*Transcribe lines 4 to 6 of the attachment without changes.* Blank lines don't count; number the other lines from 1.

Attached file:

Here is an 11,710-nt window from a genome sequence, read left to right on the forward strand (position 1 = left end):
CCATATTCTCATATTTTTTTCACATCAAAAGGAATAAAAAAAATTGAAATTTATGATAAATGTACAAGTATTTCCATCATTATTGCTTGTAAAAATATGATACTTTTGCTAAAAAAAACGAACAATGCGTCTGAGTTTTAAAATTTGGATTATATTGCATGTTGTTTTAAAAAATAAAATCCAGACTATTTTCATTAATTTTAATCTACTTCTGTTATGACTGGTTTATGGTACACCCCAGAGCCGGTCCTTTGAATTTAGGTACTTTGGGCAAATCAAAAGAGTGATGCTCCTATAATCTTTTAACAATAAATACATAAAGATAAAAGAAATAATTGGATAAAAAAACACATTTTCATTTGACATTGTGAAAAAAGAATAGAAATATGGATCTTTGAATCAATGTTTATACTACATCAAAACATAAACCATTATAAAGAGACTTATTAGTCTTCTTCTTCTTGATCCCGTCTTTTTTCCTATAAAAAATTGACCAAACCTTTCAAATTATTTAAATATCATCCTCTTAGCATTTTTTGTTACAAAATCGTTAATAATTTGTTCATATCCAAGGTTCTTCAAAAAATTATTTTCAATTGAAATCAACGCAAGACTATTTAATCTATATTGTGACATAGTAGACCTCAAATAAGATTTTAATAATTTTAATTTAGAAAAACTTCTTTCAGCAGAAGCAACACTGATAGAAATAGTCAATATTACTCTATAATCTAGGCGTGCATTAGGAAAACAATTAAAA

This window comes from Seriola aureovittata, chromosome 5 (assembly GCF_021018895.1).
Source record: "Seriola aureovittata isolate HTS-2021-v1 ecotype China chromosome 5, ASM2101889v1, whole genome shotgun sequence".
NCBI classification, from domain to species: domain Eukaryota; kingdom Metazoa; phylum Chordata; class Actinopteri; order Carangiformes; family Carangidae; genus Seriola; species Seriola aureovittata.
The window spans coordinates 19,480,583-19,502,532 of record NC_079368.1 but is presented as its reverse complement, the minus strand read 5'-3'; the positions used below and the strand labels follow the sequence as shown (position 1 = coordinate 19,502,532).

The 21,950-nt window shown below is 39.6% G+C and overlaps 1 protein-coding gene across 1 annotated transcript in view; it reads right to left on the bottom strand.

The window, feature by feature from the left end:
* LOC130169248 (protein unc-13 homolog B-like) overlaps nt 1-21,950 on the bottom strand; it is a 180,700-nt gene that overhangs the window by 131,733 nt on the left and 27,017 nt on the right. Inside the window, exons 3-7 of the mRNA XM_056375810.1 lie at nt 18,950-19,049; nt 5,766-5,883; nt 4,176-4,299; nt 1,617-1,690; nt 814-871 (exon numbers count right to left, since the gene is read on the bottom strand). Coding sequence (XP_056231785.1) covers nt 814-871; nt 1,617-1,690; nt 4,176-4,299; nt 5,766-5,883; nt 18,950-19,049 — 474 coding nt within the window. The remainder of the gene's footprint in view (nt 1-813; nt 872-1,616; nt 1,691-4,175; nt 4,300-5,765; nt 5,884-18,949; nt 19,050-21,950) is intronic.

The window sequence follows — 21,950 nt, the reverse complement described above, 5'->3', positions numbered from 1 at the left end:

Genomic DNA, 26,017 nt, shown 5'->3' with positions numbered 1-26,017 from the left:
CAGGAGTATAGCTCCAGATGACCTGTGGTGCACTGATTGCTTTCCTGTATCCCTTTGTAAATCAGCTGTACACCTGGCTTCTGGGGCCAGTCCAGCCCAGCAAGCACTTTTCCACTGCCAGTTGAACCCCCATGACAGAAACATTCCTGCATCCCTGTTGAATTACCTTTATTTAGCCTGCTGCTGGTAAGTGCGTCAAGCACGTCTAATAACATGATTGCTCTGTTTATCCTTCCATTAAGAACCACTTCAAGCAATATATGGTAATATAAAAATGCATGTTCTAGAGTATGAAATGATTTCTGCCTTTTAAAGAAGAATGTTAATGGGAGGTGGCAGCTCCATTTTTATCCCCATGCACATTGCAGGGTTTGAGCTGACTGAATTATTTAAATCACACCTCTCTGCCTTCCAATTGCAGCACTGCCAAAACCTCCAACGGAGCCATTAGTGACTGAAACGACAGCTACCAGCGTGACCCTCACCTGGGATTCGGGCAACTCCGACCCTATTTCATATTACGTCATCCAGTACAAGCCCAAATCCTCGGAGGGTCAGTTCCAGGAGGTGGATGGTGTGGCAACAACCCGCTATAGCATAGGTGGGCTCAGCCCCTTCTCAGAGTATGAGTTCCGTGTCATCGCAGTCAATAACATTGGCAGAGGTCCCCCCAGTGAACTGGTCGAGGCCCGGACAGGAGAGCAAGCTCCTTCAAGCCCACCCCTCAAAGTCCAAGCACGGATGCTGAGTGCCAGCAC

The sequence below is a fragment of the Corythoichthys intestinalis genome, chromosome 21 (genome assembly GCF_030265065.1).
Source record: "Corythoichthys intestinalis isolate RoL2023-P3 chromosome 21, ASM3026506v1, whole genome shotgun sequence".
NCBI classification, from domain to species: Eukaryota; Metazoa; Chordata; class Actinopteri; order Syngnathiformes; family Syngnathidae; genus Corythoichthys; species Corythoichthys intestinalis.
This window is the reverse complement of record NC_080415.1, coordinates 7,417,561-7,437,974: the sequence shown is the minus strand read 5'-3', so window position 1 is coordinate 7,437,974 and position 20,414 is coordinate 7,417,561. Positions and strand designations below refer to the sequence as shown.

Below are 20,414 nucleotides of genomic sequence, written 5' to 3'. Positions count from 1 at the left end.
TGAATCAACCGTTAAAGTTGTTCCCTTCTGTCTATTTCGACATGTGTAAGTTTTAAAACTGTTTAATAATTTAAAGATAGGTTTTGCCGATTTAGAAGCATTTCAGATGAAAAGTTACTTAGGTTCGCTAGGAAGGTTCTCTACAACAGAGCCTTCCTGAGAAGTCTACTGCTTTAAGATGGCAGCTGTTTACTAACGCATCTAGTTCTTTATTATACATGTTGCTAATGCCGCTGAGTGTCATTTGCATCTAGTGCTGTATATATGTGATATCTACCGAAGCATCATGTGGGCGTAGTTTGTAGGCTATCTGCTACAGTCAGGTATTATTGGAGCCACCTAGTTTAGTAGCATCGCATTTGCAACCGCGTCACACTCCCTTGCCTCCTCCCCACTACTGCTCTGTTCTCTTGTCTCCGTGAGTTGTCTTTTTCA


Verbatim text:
Source record: "Seriola aureovittata isolate HTS-2021-v1 ecotype China chromosome 5, ASM2101889v1, whole genome shotgun sequence".
NCBI classification, from domain to species: domain Eukaryota; kingdom Metazoa; phylum Chordata; class Actinopteri; order Carangiformes; family Carangidae; genus Seriola; species Seriola aureovittata.
The window spans coordinates 19,480,583-19,502,532 of record NC_079368.1 but is presented as its reverse complement, the minus strand read 5'-3'; the positions used below and the strand labels follow the sequence as shown (position 1 = coordinate 19,502,532).